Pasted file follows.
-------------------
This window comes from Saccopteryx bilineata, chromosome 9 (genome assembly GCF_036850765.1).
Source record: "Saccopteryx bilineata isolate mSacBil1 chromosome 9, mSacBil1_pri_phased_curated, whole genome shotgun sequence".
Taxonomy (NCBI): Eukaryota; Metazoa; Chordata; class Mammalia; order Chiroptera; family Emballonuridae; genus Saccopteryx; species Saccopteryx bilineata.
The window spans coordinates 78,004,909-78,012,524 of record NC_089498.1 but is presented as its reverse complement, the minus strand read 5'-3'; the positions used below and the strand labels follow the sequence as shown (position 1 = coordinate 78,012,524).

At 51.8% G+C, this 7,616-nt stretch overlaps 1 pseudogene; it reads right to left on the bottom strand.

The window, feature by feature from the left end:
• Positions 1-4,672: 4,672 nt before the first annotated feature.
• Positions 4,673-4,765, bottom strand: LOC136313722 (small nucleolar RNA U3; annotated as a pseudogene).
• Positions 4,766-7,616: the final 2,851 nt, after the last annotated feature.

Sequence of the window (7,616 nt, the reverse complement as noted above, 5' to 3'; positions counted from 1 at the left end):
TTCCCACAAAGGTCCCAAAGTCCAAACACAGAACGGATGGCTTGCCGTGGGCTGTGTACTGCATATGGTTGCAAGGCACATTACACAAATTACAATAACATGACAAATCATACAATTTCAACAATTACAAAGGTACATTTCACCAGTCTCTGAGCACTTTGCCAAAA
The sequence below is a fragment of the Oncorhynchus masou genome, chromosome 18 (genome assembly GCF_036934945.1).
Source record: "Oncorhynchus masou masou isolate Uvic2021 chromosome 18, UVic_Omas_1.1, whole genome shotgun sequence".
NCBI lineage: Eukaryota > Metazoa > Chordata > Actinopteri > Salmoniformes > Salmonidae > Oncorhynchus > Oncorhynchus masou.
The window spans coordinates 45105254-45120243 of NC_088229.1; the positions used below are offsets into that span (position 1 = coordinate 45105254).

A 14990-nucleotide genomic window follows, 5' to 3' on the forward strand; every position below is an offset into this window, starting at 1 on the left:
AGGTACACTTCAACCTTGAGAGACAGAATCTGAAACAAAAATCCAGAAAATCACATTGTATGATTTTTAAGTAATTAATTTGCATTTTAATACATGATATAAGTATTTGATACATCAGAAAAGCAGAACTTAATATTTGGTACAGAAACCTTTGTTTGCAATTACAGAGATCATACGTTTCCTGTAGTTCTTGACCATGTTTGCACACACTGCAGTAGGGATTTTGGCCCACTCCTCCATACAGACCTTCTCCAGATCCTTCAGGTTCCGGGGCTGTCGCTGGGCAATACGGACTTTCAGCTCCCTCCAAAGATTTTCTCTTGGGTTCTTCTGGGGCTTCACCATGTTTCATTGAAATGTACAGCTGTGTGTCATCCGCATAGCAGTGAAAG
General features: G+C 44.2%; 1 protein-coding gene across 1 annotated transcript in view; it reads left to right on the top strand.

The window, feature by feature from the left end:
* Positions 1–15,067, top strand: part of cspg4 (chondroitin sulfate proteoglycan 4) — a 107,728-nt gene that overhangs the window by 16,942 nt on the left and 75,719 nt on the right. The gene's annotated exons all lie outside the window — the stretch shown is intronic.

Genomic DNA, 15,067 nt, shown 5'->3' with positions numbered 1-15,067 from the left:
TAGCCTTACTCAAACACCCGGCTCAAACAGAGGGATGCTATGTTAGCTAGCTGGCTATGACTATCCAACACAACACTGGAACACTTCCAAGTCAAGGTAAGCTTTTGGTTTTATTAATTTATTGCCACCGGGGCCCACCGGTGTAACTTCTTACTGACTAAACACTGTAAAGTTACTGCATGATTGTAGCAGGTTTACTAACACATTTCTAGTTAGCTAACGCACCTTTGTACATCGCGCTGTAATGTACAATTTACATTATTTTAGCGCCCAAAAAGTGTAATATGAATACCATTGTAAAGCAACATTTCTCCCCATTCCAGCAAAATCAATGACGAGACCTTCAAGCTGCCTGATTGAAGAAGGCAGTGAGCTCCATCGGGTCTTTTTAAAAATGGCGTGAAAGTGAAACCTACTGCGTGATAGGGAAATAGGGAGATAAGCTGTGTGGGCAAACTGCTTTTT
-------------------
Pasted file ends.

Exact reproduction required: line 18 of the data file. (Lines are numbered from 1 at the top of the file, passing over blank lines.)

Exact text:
General features: G+C 44.2%; 1 protein-coding gene across 1 annotated transcript in view; it reads left to right on the top strand.